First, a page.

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This stop was perhaps the least Midwestern feeling of the wineries visited as it was inspired by various aspects of France showing off regal statues and a fountain out front, a French hunting lodge inspired tasting room, candelabras, chandeliers, and even full sets of armor standing at guard.  The wines themselves were mostly made from grapes imported from California, but to reassure people they were in fact still in the Midwest (Specifically Wisconsin), the winery does have two wines labeled Buckhunter Red and Cheesehead White.  For good measure, they also have produced a wine from the University of Minnesota hybrid Marquette grape as the previous two wineries had which appeared to be their grape of choice planted in their burgeoning vineyard mixed in with some Prairie Star.  After a quick tour of their facility, another port-style wine and chocolate pairing was had.  The women again swooned.  Purchases were again made and even bottles of beer were bought (When in Rome…) for the ride back across the state line to the tours completion.

Chateau St. Croix being guarded by a lion.

Chateau St. Croix being guarded by a lion.

Most surprisingly was how smoothly everything operated for GetKnit’s premier outing.  The GetKnit Gurus seemed particularly adept at herding cats and there was not a single blip in the schedule, or if there was, no one noticed.  At $65, the tour was an absolute value (15 wines, 3 wineries, lunch, transportation, wine glass memento) and not only the participants, but the wineries and the staff all appeared to be having a wonderful time.  The company has already lined up a number of events, including the wine tour through May with more events likely to follow.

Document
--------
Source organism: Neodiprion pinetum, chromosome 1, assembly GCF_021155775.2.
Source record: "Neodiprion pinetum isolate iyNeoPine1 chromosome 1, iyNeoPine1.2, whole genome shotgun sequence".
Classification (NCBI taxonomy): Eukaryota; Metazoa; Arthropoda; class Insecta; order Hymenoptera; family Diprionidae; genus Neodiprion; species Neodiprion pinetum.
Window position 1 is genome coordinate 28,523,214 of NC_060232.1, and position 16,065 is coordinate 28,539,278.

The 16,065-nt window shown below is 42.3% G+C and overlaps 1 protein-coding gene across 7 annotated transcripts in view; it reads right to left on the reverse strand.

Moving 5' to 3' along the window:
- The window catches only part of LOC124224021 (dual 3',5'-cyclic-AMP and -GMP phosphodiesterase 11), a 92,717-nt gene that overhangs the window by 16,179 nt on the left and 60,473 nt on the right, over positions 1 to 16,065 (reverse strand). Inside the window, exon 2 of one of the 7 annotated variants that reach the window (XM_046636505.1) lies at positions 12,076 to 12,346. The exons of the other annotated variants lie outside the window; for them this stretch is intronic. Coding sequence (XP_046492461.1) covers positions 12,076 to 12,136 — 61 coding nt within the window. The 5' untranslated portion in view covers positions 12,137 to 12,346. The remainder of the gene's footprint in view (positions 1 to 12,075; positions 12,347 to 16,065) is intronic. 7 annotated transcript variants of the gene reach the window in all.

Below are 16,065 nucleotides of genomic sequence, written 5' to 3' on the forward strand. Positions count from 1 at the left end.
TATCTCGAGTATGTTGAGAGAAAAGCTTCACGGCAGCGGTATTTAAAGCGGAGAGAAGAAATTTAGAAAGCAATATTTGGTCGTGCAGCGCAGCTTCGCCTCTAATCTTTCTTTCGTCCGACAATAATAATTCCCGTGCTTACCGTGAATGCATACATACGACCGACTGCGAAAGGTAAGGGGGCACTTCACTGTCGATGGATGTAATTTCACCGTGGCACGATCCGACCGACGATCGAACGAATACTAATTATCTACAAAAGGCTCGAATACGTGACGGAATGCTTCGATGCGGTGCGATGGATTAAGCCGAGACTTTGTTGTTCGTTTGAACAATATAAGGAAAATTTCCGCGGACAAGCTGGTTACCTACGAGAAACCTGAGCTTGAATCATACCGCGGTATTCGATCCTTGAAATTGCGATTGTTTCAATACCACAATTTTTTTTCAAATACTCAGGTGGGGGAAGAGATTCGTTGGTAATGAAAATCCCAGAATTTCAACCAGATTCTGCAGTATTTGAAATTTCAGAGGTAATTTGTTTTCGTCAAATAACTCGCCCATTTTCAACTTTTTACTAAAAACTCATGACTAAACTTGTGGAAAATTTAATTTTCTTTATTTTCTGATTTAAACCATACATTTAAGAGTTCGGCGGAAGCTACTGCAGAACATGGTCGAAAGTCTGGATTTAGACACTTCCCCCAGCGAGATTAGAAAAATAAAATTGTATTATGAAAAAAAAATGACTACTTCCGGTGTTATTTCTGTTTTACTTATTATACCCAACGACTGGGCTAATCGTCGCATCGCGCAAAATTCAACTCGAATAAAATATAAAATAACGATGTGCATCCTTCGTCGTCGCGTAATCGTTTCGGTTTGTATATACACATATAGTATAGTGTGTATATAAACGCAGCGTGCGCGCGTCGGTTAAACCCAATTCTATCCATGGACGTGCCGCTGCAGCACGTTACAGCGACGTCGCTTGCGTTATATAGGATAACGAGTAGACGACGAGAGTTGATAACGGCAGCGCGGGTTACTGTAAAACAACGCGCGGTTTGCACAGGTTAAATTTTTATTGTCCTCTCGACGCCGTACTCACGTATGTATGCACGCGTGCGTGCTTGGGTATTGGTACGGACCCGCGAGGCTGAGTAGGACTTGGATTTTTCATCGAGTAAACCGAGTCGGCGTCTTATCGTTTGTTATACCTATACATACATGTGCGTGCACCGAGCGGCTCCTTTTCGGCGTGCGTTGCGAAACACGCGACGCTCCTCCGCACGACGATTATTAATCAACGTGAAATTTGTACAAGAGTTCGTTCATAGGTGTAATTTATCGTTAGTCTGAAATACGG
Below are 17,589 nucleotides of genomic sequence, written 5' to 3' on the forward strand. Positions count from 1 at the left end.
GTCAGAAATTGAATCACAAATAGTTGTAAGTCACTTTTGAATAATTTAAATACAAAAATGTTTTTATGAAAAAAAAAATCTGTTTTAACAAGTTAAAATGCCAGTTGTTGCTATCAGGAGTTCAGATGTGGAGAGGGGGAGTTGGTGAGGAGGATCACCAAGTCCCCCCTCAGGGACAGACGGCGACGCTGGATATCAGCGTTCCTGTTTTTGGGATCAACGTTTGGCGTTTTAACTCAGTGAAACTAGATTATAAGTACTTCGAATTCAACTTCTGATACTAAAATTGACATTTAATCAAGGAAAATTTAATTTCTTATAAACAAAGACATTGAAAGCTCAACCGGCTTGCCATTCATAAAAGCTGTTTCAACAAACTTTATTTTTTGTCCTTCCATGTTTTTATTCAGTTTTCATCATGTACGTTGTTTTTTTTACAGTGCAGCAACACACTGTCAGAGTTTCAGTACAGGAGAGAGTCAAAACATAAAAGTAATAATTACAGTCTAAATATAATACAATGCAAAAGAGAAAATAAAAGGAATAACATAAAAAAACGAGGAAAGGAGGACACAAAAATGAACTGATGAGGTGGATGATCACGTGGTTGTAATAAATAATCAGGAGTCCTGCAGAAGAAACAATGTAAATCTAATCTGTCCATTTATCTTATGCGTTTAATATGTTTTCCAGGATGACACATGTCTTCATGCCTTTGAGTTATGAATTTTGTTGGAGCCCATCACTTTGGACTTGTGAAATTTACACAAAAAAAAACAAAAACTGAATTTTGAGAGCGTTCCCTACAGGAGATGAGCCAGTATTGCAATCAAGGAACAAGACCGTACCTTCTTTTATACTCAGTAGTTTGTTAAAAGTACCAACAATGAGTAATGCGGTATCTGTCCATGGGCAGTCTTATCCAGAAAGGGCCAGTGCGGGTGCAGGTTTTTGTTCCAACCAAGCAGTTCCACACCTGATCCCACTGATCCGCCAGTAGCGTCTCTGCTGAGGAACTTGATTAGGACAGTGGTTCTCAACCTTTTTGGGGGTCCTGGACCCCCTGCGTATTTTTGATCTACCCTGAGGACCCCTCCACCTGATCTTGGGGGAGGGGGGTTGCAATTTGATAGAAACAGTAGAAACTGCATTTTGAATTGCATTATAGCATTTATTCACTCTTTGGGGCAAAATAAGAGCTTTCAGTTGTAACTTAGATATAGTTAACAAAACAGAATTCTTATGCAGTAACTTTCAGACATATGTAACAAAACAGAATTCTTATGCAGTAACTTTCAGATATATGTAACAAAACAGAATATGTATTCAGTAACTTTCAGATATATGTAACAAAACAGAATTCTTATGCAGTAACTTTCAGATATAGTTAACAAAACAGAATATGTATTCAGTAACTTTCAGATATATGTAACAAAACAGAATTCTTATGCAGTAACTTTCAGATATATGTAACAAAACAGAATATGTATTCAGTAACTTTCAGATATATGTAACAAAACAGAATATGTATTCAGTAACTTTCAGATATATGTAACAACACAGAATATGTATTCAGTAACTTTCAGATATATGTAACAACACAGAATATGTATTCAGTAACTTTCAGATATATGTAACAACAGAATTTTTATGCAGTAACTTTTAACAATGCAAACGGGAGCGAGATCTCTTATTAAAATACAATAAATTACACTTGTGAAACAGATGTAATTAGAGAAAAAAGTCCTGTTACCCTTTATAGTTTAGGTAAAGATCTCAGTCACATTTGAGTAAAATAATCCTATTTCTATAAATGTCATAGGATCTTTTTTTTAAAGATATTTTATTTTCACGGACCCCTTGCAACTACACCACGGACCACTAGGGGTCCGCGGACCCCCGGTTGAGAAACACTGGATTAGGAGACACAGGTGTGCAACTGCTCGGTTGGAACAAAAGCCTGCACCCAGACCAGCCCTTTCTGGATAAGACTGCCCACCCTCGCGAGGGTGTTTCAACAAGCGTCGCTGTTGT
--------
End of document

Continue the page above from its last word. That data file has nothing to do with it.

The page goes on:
Happy tourists.

Happy tourists.

For more information about GetKnit events follow the link.

Compensation disclosure: Tour fee comped for an event write-up for the Midwest Wine Press

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Hello all! The cold climate conference 2013 has just begun in downtown St. Paul. If you remember, exposure to the conference last year prompted me to take a another look at Minnesota wine and give it a second chance. This year I am rushing back from Georgia so I can work the event! Pre-conference activities are going on now and the main event begins tomorrow.

I hope to see some of you there!